Famed archaeologist/adventurer Dr. Henry "Indiana" Jones is called back into action when he becomes entangled in a Soviet plot to uncover the secret behind mysterious artifacts known as the Crystal Skulls.
After arriving in India, Indiana Jones is asked by a desperate village to find a mystical stone. He agrees, and stumbles upon a secret cult plotting a terrible plan in the catacombs of an ancient palace.
Jonathan Ke Quan
Set three years after Dragon Inn, innkeeper Jade has disappeared and a new inn has risen from the ashes - one that's staffed by marauders masquerading as law-abiding citizens, who hope to unearth the fabled lost city buried in the desert.
A number of fighters are invited to DOA, an invitational martial arts contest. They travel to the tournament island by plane, until they have to jump out mid-flight with parachutes, and then have until sundown to reach the main island to be entered into the tournament. Fighters are then pooled against one another in a knock-out style tournament, with the loser of a battle sent home, and the winner progressing to the subsequent round. The plot revolves around four female fighters who begin as rivals, but subsequently find themselves teaming up against another force. Written by
When Helena is attacked by multiple foes she kicks cherry blossom at their faces. During the wider shots we see there are no cherry blossom trees around. See more »
Princess Kasumi, your brother is dead. Your destiny is to lead your people.
I will not believe he is dead, until I see his body.
There is no body.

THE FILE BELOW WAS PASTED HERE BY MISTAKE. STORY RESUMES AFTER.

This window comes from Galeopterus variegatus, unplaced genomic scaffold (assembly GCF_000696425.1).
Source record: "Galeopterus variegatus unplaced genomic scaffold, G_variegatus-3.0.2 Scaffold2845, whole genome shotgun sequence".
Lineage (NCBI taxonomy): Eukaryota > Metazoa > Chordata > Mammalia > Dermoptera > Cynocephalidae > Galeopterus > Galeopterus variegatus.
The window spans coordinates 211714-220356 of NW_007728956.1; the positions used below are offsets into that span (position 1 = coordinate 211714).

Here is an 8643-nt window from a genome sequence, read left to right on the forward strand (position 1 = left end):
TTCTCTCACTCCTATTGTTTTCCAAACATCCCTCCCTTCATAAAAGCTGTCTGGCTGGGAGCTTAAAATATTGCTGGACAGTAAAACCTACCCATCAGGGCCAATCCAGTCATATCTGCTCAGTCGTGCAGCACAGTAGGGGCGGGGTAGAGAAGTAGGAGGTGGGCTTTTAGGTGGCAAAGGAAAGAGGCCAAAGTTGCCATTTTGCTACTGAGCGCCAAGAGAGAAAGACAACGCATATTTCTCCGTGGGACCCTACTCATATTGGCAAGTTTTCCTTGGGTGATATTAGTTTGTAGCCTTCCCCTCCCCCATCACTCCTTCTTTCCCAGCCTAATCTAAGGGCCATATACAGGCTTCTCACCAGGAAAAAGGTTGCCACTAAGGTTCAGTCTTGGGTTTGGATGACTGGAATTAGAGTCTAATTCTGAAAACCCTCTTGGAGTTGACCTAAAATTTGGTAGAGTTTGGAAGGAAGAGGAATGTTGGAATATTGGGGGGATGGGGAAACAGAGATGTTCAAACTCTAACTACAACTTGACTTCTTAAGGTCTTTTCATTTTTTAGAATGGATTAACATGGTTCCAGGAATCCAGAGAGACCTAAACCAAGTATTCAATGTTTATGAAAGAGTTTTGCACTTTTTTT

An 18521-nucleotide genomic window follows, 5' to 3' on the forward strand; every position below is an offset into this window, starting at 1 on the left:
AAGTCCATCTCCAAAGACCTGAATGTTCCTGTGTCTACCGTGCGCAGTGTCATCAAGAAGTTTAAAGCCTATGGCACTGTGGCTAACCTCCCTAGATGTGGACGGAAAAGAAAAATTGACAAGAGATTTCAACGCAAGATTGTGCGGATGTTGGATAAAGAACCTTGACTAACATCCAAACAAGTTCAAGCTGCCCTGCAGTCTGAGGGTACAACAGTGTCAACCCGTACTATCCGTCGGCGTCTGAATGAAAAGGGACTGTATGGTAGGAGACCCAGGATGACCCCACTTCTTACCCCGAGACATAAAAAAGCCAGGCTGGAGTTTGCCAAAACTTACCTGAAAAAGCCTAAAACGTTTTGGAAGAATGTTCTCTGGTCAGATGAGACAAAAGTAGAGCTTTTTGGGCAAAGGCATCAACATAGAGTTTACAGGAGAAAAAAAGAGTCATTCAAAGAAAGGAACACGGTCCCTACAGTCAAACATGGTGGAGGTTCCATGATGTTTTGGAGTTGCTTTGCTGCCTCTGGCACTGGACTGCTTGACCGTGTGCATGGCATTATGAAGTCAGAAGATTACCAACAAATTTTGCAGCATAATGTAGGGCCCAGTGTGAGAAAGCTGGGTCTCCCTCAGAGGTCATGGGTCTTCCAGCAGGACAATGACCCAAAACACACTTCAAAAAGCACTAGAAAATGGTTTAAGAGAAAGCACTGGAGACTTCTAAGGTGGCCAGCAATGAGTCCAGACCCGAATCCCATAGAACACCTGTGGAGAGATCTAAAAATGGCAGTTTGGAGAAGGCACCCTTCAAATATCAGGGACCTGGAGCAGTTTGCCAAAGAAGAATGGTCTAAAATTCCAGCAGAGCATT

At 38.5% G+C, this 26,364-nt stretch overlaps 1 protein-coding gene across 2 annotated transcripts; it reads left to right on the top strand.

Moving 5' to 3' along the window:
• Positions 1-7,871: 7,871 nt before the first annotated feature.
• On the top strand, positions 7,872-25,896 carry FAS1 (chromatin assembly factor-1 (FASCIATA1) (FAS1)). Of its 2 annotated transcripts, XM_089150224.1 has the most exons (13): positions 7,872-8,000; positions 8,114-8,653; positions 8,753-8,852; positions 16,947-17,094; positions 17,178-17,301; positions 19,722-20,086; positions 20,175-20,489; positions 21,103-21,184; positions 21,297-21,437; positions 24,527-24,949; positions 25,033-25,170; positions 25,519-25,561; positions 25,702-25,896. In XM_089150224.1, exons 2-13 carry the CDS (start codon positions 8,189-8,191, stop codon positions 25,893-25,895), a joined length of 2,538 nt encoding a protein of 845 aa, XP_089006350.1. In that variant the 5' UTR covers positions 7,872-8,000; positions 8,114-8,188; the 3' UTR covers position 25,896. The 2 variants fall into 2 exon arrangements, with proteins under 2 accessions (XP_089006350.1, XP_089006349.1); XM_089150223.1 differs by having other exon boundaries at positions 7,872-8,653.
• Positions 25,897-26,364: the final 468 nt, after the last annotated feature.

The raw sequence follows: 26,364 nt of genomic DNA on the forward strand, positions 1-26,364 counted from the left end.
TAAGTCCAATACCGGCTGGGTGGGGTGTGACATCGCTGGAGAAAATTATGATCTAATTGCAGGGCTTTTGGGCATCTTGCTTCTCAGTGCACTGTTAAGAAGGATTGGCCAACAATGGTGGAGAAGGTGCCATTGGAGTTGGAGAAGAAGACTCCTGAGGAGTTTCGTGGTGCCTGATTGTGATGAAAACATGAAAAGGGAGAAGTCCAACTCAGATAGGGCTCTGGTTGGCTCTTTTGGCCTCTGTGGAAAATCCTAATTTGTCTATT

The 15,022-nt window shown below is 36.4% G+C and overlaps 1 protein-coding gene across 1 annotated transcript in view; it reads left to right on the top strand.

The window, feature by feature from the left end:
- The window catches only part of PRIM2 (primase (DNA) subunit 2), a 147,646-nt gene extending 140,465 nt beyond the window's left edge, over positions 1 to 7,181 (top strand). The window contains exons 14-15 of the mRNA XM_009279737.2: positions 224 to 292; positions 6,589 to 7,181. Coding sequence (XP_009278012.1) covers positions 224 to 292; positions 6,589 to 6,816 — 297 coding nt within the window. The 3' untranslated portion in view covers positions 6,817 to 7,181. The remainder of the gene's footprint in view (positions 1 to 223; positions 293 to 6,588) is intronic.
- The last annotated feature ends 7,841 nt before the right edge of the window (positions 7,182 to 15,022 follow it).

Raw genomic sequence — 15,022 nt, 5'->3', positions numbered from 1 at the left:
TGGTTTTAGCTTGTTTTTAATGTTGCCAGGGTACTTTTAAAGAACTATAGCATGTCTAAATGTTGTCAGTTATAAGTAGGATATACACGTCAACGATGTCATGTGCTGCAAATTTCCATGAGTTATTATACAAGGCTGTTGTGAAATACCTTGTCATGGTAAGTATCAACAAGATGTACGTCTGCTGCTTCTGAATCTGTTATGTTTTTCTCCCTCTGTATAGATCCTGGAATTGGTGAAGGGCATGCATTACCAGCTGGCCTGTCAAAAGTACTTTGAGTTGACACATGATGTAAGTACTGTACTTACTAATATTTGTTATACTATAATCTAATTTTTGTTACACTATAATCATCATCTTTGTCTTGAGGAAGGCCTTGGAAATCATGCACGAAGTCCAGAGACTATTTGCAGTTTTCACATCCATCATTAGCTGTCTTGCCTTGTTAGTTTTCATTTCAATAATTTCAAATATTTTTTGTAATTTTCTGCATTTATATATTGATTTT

Then he is not dead.
See more »
I love martial arts movies and in particular Cory Yuen films. No Retreat, No Surrender 3: Blood Brothers is a favourite. Having previously done great work with Jason Statham in The Transporter I had pretty high hopes. But I had reservations - this was a starring role for Holly Valance after all.
It wasn't everything I hoped it would be. Compared to the raw energy of Crank, DOA was committee film-making as usual. Colourful and featuring plentiful (reasonable) action DOA is only interesting in the opportunities it presents to draw comparison to others.
Borrowing stylistic and casting ideas from Charlie's Angels and Kill Bill, DOA is essentially Mortal Kombat and Streetfighter combined. Drawing parallels to Enter the Dragon too, there is nothing original or inventive.
Kane Kosugi benefits most from the choreography. He has a sequence on a flight of stairs which is brilliant and brutal - very similar to his scenes in his Japanese breakthrough vehicle Blood Heat. Elsewhere, while the film sexes up the concept of the tournament/video game movie, it's fatal flaw is that it's heroines don't convince. In Charlie's Angels they did.
Cory is notable for doing more than his share of fighting femme movies back in Hong Kong, including the recent So Close, but none are classic. DOA should have featured support from the likes of Cynthia Rothrock and Michelle Yeoh rather than Eric Roberts and Robin Shou. The girls are pure eye candy. Only Pressley comes close to credibility - because she has an impressive physique and attitude. Holly flutters her eyes at Coronation Street's Matthew Marsden while forcing an English accent. Devon Aoki lacks charisma.
The incorporation of the video game elements such as the character intros, K.O. freeze frames etc works really well and the costume design and production design brings the game to life brilliantly. You believe in the exaggerated world and that is key. But ultimately this is little more than a time waster.
A decent popcorn movie but nothing new for action fans.
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